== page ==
Andersen Surrenders Its Licenses - Its Legacy Lives On

Although it will continue in business, Andersen officially surrendered its state licenses on August 31, 2002 as agreed with the Securities and Exchange Commission. Observers are still trying to sort through the factors that led to the demise of the firm's audit practice and helped shape its legacy to the accounting profession.

A special four-part series in the Chicago Tribune describes a series of troublesome trends that developed over the past two decades. Examples:

  • Loss of respect for the role of auditor. The late Harvey Kapnick, former CEO of Arthur Andersen, is quoted as having said, "The culture changed where the auditor was no longer the guy people respected in the '80s and '90s."

  • Growing distance between the senior technical partner and the CEO. In the 1990s, the two were physically separated. Andersen's CEO maintained an office in New York, while the Professional Standards Group remained in Chicago. By the time, Enron's problems emerged, there were seven layers of management, as well as physical distance, between the head of the standards group and the top partner in the firm.

  • Spiraling salaries and tensions between merchants and samurai. In the early 1980s, the average Andersen partner earned about $130,000 per year. That grew to $200,000 in 1990 and nearly $450,000 in 2000. To sustain these numbers, the firm set aggressive revenue targets, leading to tensions between what former Andersen CEO Dick Measelle described as merchants (partners who are good at bringing in revenues) and samurai (partners who live by a strong sense of personal honor and ethics).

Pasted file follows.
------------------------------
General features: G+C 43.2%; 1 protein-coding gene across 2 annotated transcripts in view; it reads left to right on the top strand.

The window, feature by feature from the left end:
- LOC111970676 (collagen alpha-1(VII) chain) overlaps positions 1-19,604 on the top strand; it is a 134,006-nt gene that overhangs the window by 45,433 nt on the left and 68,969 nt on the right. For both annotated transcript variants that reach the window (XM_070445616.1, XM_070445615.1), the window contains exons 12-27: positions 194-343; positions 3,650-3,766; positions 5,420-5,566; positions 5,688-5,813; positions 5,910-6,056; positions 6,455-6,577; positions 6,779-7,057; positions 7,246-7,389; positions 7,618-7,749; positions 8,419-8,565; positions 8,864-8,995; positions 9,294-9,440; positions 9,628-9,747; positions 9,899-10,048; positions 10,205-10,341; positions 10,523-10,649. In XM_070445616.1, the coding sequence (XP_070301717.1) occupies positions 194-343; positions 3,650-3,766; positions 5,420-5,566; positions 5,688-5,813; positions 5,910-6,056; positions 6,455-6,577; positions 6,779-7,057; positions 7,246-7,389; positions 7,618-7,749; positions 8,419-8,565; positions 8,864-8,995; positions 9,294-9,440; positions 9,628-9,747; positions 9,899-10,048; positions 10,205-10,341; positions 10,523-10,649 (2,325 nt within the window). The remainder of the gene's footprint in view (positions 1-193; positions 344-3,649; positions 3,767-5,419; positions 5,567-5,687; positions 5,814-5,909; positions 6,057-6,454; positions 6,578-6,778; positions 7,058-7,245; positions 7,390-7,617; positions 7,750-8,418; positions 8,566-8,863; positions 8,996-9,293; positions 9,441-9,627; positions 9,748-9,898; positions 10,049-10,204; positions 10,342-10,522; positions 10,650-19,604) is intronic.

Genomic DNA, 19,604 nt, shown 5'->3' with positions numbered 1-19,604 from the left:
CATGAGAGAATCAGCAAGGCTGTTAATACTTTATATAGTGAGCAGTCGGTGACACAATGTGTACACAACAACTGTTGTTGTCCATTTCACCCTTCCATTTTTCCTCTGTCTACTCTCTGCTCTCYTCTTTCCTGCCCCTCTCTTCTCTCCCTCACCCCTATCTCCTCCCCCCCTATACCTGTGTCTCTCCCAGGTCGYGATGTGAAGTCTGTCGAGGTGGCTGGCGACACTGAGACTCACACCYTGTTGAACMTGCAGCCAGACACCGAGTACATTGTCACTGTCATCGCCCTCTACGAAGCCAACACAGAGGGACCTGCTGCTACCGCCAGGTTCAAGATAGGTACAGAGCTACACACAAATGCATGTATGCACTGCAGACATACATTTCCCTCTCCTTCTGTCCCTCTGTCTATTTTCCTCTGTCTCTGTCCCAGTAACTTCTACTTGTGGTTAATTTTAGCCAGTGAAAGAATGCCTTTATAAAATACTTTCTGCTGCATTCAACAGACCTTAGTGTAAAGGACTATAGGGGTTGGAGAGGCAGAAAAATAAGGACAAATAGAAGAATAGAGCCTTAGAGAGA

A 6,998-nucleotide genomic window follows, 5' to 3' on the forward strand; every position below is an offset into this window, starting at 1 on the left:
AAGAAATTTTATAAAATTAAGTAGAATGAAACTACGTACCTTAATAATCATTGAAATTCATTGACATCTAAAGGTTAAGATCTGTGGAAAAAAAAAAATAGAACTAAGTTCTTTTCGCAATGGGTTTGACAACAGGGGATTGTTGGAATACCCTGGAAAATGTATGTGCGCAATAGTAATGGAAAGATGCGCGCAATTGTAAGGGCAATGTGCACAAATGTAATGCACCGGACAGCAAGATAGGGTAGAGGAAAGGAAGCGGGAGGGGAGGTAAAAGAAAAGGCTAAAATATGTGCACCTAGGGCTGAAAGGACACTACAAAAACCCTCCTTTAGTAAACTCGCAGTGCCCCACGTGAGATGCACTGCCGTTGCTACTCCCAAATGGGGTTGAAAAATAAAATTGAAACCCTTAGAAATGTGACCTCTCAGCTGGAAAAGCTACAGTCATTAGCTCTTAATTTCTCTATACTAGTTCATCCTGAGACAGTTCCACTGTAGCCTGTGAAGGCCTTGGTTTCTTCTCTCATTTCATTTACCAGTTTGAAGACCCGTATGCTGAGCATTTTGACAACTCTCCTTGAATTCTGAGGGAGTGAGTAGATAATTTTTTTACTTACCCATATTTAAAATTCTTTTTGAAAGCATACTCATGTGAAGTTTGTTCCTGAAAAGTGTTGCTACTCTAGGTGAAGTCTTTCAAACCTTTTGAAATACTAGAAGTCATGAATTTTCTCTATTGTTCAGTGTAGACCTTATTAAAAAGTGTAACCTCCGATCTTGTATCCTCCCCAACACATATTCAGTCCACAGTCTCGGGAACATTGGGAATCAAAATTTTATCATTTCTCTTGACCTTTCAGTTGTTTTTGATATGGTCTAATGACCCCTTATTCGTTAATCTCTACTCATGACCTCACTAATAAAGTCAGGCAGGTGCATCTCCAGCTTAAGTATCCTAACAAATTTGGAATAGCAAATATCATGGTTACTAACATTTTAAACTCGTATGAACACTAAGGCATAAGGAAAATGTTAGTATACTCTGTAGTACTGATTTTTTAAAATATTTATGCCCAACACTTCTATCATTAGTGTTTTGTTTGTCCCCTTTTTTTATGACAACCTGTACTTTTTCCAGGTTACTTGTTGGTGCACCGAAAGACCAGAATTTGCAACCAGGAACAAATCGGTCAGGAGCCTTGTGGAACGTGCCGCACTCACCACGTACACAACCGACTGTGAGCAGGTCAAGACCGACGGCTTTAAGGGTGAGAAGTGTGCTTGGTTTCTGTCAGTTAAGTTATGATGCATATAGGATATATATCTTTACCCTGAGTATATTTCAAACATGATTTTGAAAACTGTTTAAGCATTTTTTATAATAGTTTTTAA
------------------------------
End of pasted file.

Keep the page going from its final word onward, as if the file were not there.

These trends notwithstanding, the firm has a reputation for being a solid training ground for future career advancement. Just last month, a survey of business students ranked Andersen as one of the ten most popular employers in the United States.

The basics of objectivity, skepticism, and independence, Arthur Andersen's famous "Think straight, talk straight" advice, Leonard Spacek's visionary proposal for an accounting court, the wisdom of nine decades of leadership - all these factors are very much a part of the firm's training and legacy. Andersen may hand down strategic problems and challenges to the remaining firms, but it also leaves a legacy of excellence in the hearts and minds of the men and women who were "proud to be Andersen."

-Rosemary Schlank

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